According to a new report from Strategy Analytics M2M Strategies service, mobile health (mHealth) application are evolving at a rapid pace, thanks to the smartphone and device penetration and fast mobile networks.
Remote monitoring and healthcare imaging has developed a strong footing in both developed and developing markets. In today’s mobile driven world, mHealth image-based applications range from remote interpretation of blood samples taken in a remote jungle clinic to sending fetal sonograms to the smartphones of friends and relatives. Continue reading
In order to become a truly effective IT organization, it is essential to listen to the customer, understand the customer’s expectations and to assess your performance according to those expectations.
A recent Forrester study reveals that IT play a vital role in the functioning of nearly 87% of U.S. based businesses and that they cannot operate without IT. The question remains that what does the remaining 13% of do?
It’s pretty evident that IT is critical to almost any business in the current technology-driven market. For example, IT is playing a major role in helping lower the costs and improving the quality of healthcare. The challenge in healthcare is that the demand for IT support often outstrips the resources available due to the general economy and pressure on medical expense. Although IT efficiency has been a focus for several years, the demand can’t be satisfied by efficiency alone – IT effectiveness must also be addressed. Continue reading
Healthcare administration is a growing issue in United States of America with an estimated $361 billion spent to cover administrative charges annually, according to the Center for American Progress. The healthcare expenditure in U.S alone makes up for 14 percent of total healthcare expenditure worldwide. In order to reduce these costs, healthcare IT solutions can play a huge role. Through improvements in IT in the current health delivery methods, the industry can expect to significantly cut down costs.
The business sector has traditionally handled disruption and disruptive technologies with somewhat open arms. The best of the best is quickly identified and moved into production by consumer demand. Academia, on the other hand, is steeped in tradition and – from my limited experience with technology transfer – struggles with separating the wheat from the chaff. Compound the issue with the emerging discussion of “consumerism” in healthcare and innovators, researchers and even the tried and true method of the market can contract pilotitis.
So what research trends can we expect to see in the mHealth space? Continue reading
Many listeners are familiar with EHRs (Electronic Health Records) in their professional capacity or as a patient. You may not realize how difficult it is for enterprise systems to be able to move information between hospitals, private practices, and reference laboratories.
Today’s interview with Doctor Doug Fridsma takes a look at healthcare IT interoperability. He is the chief science officer for the ONC (Office of the National Coordinator or Health Information Technology) at the Department of Health and Human Services. Continue reading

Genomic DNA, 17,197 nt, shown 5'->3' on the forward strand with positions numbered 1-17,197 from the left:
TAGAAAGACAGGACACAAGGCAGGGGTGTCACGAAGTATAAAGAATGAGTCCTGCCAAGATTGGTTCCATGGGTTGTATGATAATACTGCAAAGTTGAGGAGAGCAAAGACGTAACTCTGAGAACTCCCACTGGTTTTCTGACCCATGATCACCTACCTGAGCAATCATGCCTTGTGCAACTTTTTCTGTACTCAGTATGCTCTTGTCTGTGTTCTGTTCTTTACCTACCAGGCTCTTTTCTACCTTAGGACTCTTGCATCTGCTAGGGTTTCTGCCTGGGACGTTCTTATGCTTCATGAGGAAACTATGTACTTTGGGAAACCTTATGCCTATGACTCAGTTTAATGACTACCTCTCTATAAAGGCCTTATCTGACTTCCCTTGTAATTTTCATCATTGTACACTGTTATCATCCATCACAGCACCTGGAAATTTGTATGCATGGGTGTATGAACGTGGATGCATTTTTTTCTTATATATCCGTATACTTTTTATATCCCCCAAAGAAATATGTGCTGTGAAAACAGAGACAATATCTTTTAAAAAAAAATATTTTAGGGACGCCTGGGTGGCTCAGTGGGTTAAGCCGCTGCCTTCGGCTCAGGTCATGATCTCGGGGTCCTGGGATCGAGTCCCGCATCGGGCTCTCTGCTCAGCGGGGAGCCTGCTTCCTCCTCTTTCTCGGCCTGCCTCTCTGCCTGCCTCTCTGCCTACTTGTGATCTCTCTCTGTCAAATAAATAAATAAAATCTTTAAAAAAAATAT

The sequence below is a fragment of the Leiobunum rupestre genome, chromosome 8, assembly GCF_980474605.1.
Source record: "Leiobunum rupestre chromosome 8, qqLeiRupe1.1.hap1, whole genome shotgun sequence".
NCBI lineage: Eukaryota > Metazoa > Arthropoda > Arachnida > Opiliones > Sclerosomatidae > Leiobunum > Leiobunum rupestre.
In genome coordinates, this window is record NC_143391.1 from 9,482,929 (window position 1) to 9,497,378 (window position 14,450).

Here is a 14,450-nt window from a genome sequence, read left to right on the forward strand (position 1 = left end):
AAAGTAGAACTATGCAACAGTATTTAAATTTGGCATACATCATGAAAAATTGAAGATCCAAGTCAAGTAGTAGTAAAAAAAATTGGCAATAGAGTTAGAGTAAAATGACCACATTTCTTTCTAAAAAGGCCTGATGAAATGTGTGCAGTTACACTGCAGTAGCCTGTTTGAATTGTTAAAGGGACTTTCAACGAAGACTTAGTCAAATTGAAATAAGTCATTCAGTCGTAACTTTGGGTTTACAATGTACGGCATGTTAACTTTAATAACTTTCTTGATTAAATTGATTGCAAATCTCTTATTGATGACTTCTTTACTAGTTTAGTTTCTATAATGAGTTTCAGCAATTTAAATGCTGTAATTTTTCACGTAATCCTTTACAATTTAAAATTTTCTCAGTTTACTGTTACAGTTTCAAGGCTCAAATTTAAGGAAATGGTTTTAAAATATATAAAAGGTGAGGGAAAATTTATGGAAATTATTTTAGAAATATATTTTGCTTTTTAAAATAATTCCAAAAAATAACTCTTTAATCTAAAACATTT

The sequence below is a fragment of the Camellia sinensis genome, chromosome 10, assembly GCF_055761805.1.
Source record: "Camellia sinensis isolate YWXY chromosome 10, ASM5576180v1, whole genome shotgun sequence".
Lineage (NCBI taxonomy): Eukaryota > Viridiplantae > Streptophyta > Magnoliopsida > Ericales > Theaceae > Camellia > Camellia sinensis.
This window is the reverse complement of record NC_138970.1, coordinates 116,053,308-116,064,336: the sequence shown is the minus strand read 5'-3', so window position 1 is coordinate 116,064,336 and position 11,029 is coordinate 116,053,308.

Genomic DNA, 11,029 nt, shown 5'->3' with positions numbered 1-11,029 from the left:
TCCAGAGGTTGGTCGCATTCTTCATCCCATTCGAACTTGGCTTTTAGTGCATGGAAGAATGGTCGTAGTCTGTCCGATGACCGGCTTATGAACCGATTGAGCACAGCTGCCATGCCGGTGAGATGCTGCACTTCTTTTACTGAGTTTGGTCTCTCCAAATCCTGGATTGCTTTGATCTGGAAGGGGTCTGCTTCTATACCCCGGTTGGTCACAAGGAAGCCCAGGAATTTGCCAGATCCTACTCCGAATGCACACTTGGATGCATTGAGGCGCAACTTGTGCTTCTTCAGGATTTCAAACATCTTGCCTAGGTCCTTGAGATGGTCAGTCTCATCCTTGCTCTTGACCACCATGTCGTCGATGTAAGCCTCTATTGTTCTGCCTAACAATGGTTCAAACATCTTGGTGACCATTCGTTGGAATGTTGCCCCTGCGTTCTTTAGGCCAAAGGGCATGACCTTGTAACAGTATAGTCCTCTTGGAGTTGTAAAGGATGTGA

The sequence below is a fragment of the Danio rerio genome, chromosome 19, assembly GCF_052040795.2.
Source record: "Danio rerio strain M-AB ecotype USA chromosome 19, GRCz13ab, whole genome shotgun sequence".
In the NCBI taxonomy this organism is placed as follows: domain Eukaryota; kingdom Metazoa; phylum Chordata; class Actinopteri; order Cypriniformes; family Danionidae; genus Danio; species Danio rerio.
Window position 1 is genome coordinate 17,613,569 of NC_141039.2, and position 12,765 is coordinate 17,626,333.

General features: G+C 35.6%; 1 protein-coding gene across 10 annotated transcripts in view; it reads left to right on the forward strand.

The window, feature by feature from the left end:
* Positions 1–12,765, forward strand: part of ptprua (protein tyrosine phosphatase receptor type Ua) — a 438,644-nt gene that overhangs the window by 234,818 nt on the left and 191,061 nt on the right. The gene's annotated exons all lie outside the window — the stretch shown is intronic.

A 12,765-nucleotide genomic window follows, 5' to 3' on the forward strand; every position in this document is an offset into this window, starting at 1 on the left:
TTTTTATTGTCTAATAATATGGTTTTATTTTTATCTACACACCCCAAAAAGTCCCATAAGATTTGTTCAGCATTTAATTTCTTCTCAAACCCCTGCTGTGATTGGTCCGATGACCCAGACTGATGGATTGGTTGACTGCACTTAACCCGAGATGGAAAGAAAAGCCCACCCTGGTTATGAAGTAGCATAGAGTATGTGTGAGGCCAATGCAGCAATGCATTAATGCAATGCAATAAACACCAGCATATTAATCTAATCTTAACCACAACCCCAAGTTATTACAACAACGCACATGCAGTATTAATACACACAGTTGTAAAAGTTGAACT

According to a new report by Research and Markets, the mobile health application market is heading towards an explosive growth of 61% of the current industry, reaching $26 billion by 2017. It has also been forecasted that the market will reach more than 3.4 billion users worldwide having access to mHealth applications on their mobile devices. Fifty percent of these users will have downloaded mHealth applications, according to report findings.
Report authors wrote that the mHealth app market is currently in the commercialization phase, where a massive increase in offered solutions has transpired. However, missing regulations for the mHealth sector proves to be a significant barrier to entering the integrated phase, where mHealth will become more integral in physician treatment plans, according to the report. Continue reading
Mobility – mHealth to be precise – is the latest buzz around healthcare. In this article, we will discuss what applications hold the most promise for providers and their patients, and what does the future hold for the booming mHealth industry.
Today, we live in a mobile world where internet enabled smartphones have made information ubiquitous. The rising demand for wireless devices and creative & productive applications have made mobility readily adoptable in the healthcare industry. In comparison to EHR, where physicians show a little shilly-shallying owing to its somewhat lengthy implementation and disruptions it can create in the workflow, mHealth initiatives are often spearheaded by physicians because of the convenience they can provide. Clinicians want to access health data and communicate with patients and staff without being tethered to their offices. This freedom allows them to be more productive while providing better care to their patients. Continue reading
Mobile health (mHealth) is the technological revolution most software providers, healthcare professionals and patients have been waiting for. And why not. mHealth makes it possible to get all your health related information right to your pockets through smartphones and tablets and eventually straight to the EHR. But there is a catch with it. The foundation for this connected future, driven by the ubiquity of internet-enabled phones and Bluetooth devices, is interoperability.
According to a recent report by PricewaterhouseCooper (PwC), as of late June 2012, more than half of physicians reported that their practice’s IT systems were poorly integrated with the mHealth apps they had chosen to use. And only 15% physicians said that their mHealth apps worked smoothly with health data systems, an appallingly low figure for such a consumer-facing initiative. Continue reading